The contributors are students from the Law Faculty of UKM doing their very best, thus we apologize in advance for the stumbles or any inaccuracy and we welcome feedback or criticism.
The core of this blog is intellectual discourse on the specific issue of expert witness in evidence law. Our endeavour is purely in the interest of education and for the sole purpose of encouraging further intellectual discussion.
In our everyday conversation, people inadvertently give
their input into a topic. It could be facts, or it could even be an opinion.
Their opinion would generally have some sort of basis, something that has
shaped their opinion. Their principles, Their moral compass, Their religious
beliefs, or Their experience. Regardless, we filter through these opinion. Why
do we believe some, but not the others. It is human nature, we put our trust
into the words of some, but not the other.
In the courts, when one is adducing expert opinion, that
expert opinion could change the course of the entire trial. Though the court
does not HAVE to accept the expert’s opinion, but where the court has no
knowledge on the matter, an expert’s opinion could swing the trial one way or
another. So who are these experts? What makes them an expert?
An expert must be skilled in his field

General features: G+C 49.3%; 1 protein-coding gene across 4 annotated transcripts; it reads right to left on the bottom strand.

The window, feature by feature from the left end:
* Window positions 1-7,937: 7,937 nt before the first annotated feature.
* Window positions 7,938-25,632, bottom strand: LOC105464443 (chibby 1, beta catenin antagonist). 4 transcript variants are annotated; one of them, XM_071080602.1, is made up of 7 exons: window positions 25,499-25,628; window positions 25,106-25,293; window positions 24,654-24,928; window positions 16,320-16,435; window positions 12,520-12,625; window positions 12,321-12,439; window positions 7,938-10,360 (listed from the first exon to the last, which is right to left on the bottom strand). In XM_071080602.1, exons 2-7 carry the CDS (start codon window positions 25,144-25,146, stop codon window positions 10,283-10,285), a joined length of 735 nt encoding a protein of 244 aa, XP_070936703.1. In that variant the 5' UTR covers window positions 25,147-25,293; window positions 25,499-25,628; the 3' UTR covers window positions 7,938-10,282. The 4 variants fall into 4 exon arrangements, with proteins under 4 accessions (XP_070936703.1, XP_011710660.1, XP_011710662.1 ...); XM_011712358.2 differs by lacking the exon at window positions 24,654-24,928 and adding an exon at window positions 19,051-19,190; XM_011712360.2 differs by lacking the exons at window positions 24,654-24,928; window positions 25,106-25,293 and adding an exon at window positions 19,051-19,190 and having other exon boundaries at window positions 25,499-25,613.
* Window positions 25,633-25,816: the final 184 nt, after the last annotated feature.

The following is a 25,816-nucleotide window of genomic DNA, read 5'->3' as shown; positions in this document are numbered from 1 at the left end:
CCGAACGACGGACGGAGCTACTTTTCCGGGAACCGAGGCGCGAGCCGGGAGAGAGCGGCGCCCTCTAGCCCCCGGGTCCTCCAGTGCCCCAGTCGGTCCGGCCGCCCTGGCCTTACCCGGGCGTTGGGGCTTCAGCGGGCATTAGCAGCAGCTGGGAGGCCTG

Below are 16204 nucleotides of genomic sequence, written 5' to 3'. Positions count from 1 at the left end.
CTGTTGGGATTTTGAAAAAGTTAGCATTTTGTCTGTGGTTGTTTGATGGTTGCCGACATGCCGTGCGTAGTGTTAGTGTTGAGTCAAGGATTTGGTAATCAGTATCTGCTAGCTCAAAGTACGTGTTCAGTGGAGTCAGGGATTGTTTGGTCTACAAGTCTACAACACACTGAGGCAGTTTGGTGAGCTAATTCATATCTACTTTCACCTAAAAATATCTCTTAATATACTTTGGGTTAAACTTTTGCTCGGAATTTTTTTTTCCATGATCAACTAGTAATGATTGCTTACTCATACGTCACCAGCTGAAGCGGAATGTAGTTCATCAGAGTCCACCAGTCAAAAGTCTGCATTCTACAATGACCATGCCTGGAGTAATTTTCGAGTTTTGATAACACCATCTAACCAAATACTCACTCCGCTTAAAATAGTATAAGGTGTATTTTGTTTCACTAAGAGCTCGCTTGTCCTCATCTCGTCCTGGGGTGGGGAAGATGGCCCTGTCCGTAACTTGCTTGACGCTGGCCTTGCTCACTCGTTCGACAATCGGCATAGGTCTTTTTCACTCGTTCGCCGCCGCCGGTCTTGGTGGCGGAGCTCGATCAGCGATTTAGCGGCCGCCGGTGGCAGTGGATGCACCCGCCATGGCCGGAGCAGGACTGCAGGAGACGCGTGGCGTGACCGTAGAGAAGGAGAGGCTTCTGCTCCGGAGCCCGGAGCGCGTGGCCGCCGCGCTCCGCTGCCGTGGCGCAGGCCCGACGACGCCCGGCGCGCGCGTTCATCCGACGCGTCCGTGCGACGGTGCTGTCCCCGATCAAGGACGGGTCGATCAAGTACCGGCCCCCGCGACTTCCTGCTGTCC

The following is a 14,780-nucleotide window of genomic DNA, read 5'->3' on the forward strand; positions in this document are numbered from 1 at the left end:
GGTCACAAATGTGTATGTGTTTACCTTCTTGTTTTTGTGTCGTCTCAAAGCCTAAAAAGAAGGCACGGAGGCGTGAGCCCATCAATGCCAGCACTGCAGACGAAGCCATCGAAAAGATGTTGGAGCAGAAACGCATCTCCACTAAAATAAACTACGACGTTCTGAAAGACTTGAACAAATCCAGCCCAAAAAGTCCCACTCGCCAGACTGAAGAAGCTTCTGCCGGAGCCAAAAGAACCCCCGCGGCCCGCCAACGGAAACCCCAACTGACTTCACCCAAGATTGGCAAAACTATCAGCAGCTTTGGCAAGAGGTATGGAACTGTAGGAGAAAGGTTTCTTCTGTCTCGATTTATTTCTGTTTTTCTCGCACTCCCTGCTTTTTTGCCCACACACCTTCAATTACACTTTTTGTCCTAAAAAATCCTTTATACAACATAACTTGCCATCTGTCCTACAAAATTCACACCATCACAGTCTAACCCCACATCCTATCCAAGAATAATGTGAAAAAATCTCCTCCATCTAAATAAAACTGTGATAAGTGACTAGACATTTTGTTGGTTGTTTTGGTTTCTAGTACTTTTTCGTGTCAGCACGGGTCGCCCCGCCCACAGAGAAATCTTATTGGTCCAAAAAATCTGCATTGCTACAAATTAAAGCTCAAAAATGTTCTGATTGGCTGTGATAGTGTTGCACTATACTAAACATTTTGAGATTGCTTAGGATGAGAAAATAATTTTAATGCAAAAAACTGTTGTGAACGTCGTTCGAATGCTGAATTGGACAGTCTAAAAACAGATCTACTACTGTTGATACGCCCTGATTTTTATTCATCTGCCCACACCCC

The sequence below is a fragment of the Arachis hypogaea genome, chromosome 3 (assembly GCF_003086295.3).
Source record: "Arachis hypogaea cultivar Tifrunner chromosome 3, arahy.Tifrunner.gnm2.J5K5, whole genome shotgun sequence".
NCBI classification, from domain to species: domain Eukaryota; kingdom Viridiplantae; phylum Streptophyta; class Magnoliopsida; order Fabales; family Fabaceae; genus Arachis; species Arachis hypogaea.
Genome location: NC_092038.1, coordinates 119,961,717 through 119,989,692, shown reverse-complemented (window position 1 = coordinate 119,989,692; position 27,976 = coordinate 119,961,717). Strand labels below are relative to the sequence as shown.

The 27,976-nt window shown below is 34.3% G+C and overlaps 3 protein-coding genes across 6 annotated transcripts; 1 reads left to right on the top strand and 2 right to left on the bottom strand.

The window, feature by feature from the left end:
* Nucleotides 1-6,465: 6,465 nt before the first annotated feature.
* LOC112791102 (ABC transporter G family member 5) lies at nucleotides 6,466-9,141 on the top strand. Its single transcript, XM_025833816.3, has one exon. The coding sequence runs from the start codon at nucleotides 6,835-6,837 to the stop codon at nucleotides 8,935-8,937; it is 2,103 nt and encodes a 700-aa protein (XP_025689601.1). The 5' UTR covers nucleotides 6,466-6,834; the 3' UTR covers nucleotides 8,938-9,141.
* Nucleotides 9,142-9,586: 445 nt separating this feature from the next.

Mohamed Azmi SCJ in Junaidi bin
Abdullah v Public Prosecutor  3 MLJ 217 considered this issue. The
speciality of the skill required of an expert under section 45 of the Evidence
Act would depend on the scientific nature and the complexity of the evidence sought
to be proved. Therefore, the more scientific and complex the subject matter,
the more extensive and deeper the court will be required to enquire into
ascertaining the expert’s qualification or experience in the particular field.
BUT, in the final analysis, it is
still the trial judge himself as both judge of fact and law to determine the
weight to be attached to such evidence notwithstanding the outstanding qualification
or experience (or lack of it) of the expert. The lack of qualification or evidence
on the part of the expert must necessarily affect the weight of the evidence
rather than the admissibility.
On the other hand, where the
evidence is of a complex and scientific nature, the absence of both
qualification or experience can certainly affect admissibility.
THERE IS NO
HARD AND FAST RULE ON THE ISSUE OF THE COMPETENCY OF AN EXPERT WITNESS.
The expert may acquire the skill by special
study or by experience.
Suffian LP in Public Prosecutor v
Muhamed bin Sulaiman  2 MLJ 320 held that while an expert must be
skilled, he need not be by special study, he may be so by experience. The fact
that he has not acquired his knowledge professionally goes towards weight not
to admissibility. In this case, it was held that a government chemist was
qualified by training and practical experience to be a ballistic expert.
In Phipson on Evidence 11 th
Edition in para 1285:
“The competency of the expert is a
preliminary question for the judges and is one upon which, in practice
considerable laxity prevails. Though the expert must be “skilled”, by special